Facebook—along with Instagram and WhatsApp—went down globally today. Basically, someone deleted their BGP records, which made their DNS fall apart.
…at approximately 11:39 a.m. ET today (15:39 UTC), someone at Facebook caused an update to be made to the company’s Border Gateway Protocol (BGP) records. BGP is a mechanism by which Internet service providers of the world share information about which providers are responsible for routing Internet traffic to which specific groups of Internet addresses.
In simpler terms, sometime this morning Facebook took away the map telling the world’s computers how to find its various online properties. As a result, when one types Facebook.com into a web browser, the browser has no idea where to find Facebook.com, and so returns an error page.
In addition to stranding billions of users, the Facebook outage also has stranded its employees from communicating with one another using their internal Facebook tools. That’s because Facebook’s email and tools are all managed in house and via the same domains that are now stranded.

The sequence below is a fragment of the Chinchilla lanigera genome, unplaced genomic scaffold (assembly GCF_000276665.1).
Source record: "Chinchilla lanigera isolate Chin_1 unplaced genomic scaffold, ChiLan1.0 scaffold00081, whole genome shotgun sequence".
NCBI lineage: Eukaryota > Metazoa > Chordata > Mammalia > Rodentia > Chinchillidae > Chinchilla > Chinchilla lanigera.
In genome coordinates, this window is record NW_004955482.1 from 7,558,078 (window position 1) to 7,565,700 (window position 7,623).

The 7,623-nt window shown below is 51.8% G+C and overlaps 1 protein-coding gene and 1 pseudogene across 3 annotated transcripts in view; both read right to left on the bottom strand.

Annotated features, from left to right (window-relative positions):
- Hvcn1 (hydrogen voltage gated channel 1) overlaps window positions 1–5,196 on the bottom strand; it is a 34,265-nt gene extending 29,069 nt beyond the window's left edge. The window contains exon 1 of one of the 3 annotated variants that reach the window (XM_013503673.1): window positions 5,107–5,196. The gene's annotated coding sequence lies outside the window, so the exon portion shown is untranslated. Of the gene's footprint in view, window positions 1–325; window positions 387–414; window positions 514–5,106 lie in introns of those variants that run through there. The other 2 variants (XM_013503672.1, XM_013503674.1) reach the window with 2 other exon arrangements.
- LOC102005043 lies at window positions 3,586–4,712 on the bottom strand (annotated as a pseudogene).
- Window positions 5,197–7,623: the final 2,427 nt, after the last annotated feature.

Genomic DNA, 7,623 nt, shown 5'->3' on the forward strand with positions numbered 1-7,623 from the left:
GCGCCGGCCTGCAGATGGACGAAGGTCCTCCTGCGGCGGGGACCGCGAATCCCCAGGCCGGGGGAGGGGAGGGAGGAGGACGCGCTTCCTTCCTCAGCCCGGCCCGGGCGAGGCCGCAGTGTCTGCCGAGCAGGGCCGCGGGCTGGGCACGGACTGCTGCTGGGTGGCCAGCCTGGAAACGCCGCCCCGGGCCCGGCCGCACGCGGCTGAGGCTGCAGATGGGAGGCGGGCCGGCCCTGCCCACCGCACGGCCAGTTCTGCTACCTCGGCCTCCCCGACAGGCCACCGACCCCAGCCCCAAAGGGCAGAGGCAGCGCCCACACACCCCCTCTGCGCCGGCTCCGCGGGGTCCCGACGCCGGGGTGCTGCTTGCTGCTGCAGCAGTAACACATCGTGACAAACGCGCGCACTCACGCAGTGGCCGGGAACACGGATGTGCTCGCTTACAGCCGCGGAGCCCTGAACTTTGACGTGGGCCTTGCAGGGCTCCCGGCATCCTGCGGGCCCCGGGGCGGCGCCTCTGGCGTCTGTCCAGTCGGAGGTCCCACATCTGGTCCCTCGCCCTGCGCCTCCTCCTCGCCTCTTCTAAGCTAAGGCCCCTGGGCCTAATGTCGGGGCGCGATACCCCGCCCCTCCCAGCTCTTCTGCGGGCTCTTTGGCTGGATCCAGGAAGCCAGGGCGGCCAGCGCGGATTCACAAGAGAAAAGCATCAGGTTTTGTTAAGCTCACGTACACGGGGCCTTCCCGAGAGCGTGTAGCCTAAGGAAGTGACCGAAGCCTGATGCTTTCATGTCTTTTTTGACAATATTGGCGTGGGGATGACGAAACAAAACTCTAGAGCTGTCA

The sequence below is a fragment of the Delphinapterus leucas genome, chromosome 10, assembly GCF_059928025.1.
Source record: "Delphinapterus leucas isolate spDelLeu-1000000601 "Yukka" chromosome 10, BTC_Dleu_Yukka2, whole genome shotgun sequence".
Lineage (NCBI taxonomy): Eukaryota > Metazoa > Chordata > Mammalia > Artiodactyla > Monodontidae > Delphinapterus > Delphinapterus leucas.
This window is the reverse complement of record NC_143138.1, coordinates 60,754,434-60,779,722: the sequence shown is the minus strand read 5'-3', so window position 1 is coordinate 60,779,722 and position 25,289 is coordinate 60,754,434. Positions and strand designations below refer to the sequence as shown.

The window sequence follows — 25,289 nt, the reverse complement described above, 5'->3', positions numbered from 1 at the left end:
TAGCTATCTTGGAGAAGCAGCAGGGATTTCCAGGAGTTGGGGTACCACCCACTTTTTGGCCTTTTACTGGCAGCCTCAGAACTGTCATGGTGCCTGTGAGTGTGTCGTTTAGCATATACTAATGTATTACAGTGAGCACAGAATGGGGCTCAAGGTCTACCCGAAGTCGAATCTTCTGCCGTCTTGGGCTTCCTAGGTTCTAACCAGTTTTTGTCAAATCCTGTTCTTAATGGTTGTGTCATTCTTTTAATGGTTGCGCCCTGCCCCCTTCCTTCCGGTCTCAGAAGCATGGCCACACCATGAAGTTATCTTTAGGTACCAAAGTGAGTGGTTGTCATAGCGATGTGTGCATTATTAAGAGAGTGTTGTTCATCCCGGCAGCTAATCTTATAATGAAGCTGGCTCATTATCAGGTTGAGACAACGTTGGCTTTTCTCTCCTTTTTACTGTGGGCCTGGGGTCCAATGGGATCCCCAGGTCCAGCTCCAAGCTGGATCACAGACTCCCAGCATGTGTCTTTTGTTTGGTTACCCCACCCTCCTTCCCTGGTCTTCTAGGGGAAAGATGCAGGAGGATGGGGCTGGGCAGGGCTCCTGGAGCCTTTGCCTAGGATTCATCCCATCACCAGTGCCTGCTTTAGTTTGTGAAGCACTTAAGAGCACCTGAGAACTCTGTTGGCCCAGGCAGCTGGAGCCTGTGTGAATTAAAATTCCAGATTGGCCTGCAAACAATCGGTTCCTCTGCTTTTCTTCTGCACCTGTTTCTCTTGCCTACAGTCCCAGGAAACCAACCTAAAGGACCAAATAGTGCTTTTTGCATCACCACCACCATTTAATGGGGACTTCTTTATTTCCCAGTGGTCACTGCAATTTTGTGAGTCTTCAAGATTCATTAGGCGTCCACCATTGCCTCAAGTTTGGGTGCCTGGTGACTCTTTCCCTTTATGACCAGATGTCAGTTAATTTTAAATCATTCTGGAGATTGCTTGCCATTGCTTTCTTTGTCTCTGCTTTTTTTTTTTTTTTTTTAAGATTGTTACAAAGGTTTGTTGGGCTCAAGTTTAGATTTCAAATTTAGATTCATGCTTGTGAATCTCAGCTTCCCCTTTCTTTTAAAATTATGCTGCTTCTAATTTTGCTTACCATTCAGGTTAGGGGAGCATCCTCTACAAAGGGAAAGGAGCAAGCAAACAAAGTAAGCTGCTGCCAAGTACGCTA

What I heard is that none of the employee keycards work, since they have to ping a now-unreachable server. So people can’t get into buildings and offices.
And every third-party site that relies on “log in with Facebook” is stuck as well.
The fix won’t be quick:
As a former network admin who worked on the internet at this level, I anticipate Facebook will be down for hours more. I suspect it will end up being Facebook’s longest and most severe failure to date before it’s fixed.
We all know the security risks of monocultures.
EDITED TO ADD (10/6): Good explanation of what happened. Shorter from Jonathan Zittrain: “Facebook basically locked its keys in the car.”
Tags: DNS, Facebook, Internet, WhatsApp
Posted on October 4, 2021 at 5:55 PM •